Chairman Newhouse, Executive Vice Chair LaMalfa Introduce House Bill to Fight Fires, Protect Western Communities

  • Fire Retardant Ban Special Order

WASHINGTON, D.C. – Yesterday, Congressional Western Caucus Executive Vice Chair Doug LaMalfa (CA-01) introduced H.R. 1586, the Forest Protection and Wildland Firefighter Safety Act of 2023, with Chairman Dan Newhouse (WA-04). Senate Western Caucus Chair Cynthia Lummis (R-WY) introduced a companion bill in the Senate.

This bill creates a Clean Water Act exemption for federal, state, local, and tribal firefighting agencies so they can continue to use fire retardant to fight wildfires. A case in the Federal District Court of Montana is being litigated that could ban the use of aerial fire retardants nationwide during the coming 2023 fire season, placing western communities who routinely experience wildland fires at risk.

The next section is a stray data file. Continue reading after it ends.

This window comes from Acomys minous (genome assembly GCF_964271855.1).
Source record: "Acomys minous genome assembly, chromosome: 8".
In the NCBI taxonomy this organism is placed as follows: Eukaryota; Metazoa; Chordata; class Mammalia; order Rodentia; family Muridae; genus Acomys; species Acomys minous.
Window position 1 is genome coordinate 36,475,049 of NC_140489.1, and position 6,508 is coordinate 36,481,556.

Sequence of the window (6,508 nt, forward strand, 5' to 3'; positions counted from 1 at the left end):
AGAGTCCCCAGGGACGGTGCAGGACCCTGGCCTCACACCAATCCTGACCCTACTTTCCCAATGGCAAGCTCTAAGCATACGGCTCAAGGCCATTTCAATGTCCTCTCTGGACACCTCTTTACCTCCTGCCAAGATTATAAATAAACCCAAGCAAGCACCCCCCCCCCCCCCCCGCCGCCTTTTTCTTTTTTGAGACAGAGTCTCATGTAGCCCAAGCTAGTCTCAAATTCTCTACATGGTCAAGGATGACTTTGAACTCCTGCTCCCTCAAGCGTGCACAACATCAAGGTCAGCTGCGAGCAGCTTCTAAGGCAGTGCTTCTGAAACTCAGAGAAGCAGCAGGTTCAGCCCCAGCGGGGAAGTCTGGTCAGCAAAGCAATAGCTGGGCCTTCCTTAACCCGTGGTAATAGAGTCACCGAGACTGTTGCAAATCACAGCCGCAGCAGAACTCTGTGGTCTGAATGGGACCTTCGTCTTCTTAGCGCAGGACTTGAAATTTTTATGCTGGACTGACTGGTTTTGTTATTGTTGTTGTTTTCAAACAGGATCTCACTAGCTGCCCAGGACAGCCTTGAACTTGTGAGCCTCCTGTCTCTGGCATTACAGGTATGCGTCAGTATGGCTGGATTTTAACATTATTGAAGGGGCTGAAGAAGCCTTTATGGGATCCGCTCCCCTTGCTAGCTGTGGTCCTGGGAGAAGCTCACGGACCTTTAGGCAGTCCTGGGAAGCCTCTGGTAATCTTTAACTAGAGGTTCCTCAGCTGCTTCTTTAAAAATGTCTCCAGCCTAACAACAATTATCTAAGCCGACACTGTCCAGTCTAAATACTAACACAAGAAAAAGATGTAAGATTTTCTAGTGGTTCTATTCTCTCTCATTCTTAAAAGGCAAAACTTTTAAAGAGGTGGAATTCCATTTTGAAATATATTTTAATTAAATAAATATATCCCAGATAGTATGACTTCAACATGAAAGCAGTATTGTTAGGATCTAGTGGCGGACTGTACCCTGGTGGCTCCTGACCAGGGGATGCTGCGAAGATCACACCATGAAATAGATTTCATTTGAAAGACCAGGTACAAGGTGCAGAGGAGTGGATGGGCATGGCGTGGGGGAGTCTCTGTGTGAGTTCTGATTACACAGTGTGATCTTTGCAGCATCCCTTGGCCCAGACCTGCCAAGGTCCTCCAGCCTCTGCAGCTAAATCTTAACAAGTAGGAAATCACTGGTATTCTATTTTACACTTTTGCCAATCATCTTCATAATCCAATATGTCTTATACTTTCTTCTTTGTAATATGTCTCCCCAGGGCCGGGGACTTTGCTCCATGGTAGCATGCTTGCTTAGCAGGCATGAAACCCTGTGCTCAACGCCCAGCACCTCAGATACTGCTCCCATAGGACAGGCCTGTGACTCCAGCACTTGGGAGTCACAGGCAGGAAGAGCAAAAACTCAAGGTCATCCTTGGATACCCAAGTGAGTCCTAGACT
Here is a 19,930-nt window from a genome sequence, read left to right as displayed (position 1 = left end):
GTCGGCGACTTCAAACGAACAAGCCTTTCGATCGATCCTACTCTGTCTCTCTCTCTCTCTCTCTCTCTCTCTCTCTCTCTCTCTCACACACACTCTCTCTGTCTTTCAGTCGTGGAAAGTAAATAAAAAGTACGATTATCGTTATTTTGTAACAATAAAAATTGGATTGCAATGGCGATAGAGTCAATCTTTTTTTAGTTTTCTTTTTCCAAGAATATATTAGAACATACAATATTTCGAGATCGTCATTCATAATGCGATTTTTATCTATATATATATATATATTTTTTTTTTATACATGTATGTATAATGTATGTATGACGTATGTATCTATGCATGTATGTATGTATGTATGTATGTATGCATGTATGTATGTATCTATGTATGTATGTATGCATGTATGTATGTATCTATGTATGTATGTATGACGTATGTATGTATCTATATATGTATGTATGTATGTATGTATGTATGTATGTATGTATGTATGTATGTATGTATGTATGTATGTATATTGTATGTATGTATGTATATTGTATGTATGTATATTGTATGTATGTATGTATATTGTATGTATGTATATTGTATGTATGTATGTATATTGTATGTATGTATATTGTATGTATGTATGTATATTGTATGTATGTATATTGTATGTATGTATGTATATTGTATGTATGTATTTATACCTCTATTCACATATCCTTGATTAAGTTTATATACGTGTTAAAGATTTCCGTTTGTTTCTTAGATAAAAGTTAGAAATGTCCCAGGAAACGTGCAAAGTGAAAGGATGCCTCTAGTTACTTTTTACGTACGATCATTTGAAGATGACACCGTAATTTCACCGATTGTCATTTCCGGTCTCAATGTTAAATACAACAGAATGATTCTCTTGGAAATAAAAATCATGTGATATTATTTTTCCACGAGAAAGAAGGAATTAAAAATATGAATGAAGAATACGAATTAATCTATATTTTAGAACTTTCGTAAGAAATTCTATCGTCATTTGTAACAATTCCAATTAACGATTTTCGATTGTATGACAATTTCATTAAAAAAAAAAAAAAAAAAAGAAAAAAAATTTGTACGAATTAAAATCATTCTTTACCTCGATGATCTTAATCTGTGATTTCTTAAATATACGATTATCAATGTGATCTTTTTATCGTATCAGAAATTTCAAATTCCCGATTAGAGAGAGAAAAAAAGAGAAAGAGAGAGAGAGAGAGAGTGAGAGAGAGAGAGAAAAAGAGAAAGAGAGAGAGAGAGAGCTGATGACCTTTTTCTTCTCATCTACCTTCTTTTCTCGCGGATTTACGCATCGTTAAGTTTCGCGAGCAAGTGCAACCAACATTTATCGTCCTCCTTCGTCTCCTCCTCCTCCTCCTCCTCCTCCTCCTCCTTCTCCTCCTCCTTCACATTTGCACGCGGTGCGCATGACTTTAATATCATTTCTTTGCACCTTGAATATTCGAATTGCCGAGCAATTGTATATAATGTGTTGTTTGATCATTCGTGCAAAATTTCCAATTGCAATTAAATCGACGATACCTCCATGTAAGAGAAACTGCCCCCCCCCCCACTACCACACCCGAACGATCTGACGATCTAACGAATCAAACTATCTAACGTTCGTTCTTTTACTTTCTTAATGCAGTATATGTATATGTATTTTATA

“Firefighters risk their lives to protect our communities and our forests, and we should listen to them when they tell us that fire retardant makes their job safer and is an essential tool to protect lives,” said Chairman Newhouse. “The 2023 fire season has already started in the drier parts of the country and burned through over 60,000 acres in the first couple of months alone. We must ensure fire retardant remains available to our firefighters for the 2023 fire season in order to avoid the destruction of our communities, and I am proud to introduce this legislation alongside Congressman LaMalfa to do just that.”